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iPhone App Highlights Invasive Plants in Southern Forests

Screen shot from Forest Service iPhone app (U.S. Forest Service)

Screen shot from Forest Service iPhone app (U.S. Forest Service)

Research funded by the U.S. Forest Service has generated new software to alert foresters and citizens in the southern U.S. to invasive plant species. The app for the iPhone, iPad, and iPod Touch are available free from Apple’s iTunes Store. The Forest Service is a division of the U.S. Department of Agriculture.

The software was based on research conducted at University of Georgia’s Center for Invasive Species and Ecosystem Health and funded by the Forest Service’s Southern Research Station. The app based on this research provides photos and information to identify the 56 nonnative plants and plant groups currently invading the forests of the 13 Southern states.

“Invasive plants are one of the greatest threats to our forests and grasslands,” says Leslie Weldon, deputy chief for National Forest System. Congongrass, nonnative privets, autumn olive and tallowtree are among the most common invasive plants in the South. These species, says the Forest Service, have been known to deplete water supplies, poison wildlife, and livestock, and damage property in urban and rural areas at a cost of about $138 billion annually.

The app is patterned after the Southern Research Station’s invasive plant field and management guides. Like the guides, the app divides invasive plants into trees, shrubs, vines, grasses, ferns, and forbs and provides identification keys, photos, and management recommendations.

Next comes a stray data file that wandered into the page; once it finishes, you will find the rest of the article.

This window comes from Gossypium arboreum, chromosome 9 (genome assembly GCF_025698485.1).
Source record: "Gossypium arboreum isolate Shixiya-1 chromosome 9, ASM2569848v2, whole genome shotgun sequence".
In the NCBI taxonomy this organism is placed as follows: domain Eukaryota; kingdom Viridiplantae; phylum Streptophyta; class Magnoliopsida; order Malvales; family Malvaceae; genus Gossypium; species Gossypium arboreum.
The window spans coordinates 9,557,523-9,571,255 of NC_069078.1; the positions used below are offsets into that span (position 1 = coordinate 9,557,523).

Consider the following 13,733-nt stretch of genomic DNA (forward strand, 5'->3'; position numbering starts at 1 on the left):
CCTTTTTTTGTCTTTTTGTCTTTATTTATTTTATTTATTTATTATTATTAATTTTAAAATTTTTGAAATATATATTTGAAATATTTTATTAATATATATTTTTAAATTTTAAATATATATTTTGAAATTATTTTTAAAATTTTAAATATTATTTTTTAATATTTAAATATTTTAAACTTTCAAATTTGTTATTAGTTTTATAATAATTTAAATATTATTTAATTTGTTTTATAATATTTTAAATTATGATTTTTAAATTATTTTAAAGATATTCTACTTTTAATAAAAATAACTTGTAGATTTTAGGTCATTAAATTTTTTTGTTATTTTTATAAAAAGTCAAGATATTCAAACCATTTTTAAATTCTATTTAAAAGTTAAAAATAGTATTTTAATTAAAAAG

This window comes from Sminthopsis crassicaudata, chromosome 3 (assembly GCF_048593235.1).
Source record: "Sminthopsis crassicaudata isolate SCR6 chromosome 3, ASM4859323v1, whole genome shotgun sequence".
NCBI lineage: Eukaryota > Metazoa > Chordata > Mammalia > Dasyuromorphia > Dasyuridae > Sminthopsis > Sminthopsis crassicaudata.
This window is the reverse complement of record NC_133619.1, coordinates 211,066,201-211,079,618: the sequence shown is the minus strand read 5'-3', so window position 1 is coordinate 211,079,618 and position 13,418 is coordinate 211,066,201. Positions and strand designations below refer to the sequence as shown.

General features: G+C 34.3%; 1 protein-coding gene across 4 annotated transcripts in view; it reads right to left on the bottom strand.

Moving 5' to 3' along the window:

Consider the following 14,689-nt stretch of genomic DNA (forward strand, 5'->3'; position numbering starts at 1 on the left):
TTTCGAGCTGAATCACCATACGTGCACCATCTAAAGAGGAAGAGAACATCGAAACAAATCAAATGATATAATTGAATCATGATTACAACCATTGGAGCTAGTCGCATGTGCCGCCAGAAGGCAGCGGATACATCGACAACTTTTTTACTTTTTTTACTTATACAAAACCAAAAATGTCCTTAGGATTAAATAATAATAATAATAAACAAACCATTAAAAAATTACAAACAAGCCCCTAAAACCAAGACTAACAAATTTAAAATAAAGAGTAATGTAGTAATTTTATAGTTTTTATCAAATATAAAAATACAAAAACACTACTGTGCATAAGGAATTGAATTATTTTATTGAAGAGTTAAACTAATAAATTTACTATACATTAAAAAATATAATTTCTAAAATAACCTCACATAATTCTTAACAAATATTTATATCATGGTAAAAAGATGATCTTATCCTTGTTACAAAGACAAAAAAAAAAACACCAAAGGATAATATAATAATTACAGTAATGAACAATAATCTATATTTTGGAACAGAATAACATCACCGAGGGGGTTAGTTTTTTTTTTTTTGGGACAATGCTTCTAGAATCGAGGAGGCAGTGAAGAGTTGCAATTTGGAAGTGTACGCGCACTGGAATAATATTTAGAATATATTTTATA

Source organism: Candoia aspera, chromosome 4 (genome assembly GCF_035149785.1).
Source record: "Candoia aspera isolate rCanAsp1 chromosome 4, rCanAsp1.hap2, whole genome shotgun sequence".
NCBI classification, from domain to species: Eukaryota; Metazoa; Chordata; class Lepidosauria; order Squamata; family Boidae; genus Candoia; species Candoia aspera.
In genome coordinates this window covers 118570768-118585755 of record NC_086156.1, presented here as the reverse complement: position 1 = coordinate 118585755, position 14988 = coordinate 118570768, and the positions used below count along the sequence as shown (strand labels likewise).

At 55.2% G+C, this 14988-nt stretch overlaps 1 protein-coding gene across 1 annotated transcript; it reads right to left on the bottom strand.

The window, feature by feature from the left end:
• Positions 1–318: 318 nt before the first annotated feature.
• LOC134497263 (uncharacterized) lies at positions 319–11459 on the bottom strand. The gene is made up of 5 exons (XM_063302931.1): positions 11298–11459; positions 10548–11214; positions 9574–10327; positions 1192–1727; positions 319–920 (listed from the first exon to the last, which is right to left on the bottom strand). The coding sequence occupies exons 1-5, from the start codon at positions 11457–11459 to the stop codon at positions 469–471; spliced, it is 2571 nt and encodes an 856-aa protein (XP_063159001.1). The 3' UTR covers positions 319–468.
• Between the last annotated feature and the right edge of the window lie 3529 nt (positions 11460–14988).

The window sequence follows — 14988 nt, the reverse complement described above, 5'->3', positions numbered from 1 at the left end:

The app is expected to inform more people about the impact of invasive plants and get them involved in eradication efforts. “Those are important first steps in stopping and containing the invasions of harmful nonnative plants,” says Southern Research Station Research Ecologist James Miller.

Future versions of the app are expected to include the ability to submit photos and report new sightings of invasive plants on the spot throughout the United States to University of Georgia’s Early Detection and Distribution Mapping System. Versions of the app for other operating systems are also being explored.

Read more: Software Helps Farmers Determine Pesticide Spray Dates

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